I apologize for the late post. My weekly goal is to get something up every Friday. Unfortunately, with the holidays, I didn’t get to do that. Instead, with a chance to be lazy and eat seafood, my wife and I took the kids to Myrtle Beach, where we spent a nice Easter weekend with my Dad and his wife.
One of the challenges my wife and I face when dealing with my son Andrew’s disability is metaphors. When Andrew speaks, he talks literally. For example, if I tell Andrew that it’s too cold to go swimming, he understands what I mean. If I say something like “the water’s cold as ice,” then all I’ve done is confuse him. Water is water. Ice is ice. He knows from science class that water can also be either ice (or steam), yet he struggles with a comparison of this nature. “Hard as a rock” and “clear as mud” are other examples that would give him trouble. Despite this, my wife and I do our best to take every opportunity to educate him in the use of metaphors and realize that we may have to explain something a hundred times or more before he gets it (and this statement is not a metaphor).
This past weekend, we had a chance to introduce a new term: poker face. With the early morning temperatures chilly, we slept in late, had a late breakfast, and watched TV until we all went shopping or went out to the beach. (Ok. While the women shopped, the men watched college basketball. I admit it.) One of the things we watched was the John Wayne film “Rio Bravo.” During one scene, Wayne, the sheriff, accosts a cheater at a poker table and takes his winnings, giving it back to the other players. “What happened,” Andrew wanted to know. Grandpa decided that I had missed part of Andrew’s education. It was time to teach him to play poker.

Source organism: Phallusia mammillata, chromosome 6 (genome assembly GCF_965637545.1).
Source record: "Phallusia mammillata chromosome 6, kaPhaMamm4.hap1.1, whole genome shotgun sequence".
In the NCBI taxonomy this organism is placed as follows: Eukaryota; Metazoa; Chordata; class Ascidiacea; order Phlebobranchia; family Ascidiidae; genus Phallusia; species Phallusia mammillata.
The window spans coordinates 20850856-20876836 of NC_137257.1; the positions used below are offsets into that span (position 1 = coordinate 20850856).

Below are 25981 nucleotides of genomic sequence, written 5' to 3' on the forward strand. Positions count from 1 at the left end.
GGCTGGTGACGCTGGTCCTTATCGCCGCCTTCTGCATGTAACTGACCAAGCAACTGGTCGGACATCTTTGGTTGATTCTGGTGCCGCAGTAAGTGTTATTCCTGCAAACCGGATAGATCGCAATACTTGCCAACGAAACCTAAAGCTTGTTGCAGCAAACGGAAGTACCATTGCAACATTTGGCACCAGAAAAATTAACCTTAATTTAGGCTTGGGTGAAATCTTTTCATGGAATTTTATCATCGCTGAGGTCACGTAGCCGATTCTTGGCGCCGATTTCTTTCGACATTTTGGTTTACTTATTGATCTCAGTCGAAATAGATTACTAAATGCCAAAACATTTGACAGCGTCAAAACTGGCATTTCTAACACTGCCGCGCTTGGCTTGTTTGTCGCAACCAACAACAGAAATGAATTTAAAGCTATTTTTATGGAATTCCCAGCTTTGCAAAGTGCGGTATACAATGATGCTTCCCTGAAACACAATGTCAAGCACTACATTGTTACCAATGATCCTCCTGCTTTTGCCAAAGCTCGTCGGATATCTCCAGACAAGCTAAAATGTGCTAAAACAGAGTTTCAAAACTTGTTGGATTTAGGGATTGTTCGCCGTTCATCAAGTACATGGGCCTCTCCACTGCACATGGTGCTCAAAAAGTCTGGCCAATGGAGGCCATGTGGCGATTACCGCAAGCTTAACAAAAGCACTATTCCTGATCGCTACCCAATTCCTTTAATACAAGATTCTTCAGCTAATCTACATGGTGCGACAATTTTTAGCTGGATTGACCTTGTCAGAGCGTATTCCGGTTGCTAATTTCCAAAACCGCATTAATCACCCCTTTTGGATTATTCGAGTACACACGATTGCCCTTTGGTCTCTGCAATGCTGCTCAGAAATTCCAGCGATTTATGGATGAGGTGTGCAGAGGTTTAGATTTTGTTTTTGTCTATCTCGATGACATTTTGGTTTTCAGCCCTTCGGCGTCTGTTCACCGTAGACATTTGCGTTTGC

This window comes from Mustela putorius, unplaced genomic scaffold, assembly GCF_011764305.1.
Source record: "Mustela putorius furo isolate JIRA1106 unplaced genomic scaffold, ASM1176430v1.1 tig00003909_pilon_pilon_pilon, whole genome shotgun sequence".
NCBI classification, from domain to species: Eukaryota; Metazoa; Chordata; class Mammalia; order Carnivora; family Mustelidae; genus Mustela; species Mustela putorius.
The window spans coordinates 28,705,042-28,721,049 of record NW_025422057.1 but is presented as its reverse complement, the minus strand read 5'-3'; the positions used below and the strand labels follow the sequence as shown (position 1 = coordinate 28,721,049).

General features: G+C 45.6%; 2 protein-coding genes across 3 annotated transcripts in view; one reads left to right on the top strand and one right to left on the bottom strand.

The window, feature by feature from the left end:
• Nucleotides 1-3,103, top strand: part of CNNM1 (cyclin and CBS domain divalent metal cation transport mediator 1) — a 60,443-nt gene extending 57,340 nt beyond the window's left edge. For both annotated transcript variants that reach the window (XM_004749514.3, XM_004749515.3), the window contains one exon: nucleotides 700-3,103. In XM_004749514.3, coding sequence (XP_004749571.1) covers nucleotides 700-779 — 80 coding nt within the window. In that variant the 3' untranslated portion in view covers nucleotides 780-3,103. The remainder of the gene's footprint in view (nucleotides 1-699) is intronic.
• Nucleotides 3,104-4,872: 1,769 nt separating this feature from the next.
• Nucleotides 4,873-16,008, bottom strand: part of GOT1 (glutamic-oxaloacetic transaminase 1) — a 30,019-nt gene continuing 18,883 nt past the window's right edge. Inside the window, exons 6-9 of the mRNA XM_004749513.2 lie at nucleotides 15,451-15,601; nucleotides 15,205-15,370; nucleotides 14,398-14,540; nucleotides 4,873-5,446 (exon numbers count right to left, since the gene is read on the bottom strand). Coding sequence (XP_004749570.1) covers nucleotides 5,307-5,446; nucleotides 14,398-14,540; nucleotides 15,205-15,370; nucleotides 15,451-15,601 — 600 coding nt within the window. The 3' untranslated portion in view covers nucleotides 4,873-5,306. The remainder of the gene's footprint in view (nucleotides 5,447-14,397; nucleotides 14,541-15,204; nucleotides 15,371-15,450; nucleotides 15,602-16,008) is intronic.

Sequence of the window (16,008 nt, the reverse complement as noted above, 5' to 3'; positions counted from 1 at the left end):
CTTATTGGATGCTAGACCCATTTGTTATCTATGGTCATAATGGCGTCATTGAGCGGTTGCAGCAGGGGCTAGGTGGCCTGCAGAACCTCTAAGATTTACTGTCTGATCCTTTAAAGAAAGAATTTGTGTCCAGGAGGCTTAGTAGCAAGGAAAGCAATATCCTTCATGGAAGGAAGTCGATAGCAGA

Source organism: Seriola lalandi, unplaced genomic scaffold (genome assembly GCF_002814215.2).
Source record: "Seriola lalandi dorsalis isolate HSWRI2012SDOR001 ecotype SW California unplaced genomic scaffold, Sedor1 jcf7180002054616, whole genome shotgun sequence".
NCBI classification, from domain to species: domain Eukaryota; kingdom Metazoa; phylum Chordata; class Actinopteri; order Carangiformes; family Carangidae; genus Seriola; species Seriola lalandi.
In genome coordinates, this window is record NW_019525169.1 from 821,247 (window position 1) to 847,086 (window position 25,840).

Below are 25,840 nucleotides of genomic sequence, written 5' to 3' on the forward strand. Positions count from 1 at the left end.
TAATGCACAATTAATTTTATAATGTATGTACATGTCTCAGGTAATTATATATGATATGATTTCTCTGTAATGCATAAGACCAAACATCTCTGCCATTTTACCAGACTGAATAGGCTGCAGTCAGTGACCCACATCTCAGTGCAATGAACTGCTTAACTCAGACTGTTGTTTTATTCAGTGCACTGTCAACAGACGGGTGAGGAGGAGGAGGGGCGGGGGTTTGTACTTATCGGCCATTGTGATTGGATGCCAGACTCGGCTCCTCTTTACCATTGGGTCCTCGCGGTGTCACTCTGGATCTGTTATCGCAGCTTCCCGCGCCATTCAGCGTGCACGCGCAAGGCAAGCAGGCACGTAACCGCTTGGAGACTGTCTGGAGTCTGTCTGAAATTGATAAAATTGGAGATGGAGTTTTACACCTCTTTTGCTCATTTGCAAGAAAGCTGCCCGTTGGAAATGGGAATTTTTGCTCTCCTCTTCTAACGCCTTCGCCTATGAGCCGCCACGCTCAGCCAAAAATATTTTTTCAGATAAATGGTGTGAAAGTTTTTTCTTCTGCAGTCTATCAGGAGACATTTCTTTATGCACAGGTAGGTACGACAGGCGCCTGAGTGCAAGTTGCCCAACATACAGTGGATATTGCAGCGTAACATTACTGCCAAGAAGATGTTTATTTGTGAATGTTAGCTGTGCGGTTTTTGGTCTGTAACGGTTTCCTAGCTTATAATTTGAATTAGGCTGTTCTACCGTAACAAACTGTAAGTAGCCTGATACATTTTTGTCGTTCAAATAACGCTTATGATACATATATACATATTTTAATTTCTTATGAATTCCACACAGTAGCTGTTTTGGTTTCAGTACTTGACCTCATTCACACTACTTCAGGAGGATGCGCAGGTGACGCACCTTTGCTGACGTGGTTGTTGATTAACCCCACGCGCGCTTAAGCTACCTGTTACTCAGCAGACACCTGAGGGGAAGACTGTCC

Using grapes for chips, Grandpa and grandson discussed high card and low card, one pair and two pairs, three of a kind, and full houses. The concept of a straights and flushes would have to wait for another day. Raises and calls were even further away. The idea of bluffing was alien. “You have to keep a straight face, Andrew. You can’t let Grandpa know what you have.” However, Andrew, like his Dad, has no poker face. His face is easy to read.
Within an hour, the grapes were gone. I’m not sure if someone won or if the players just ate the chips. I knew Andrew was no closer to understanding the concept of “poker face,” but realized that he had the best face among all three generations. Spending time with Grandpa, Andrew didn’t care what was in his hand. He always had the same expression: a smile.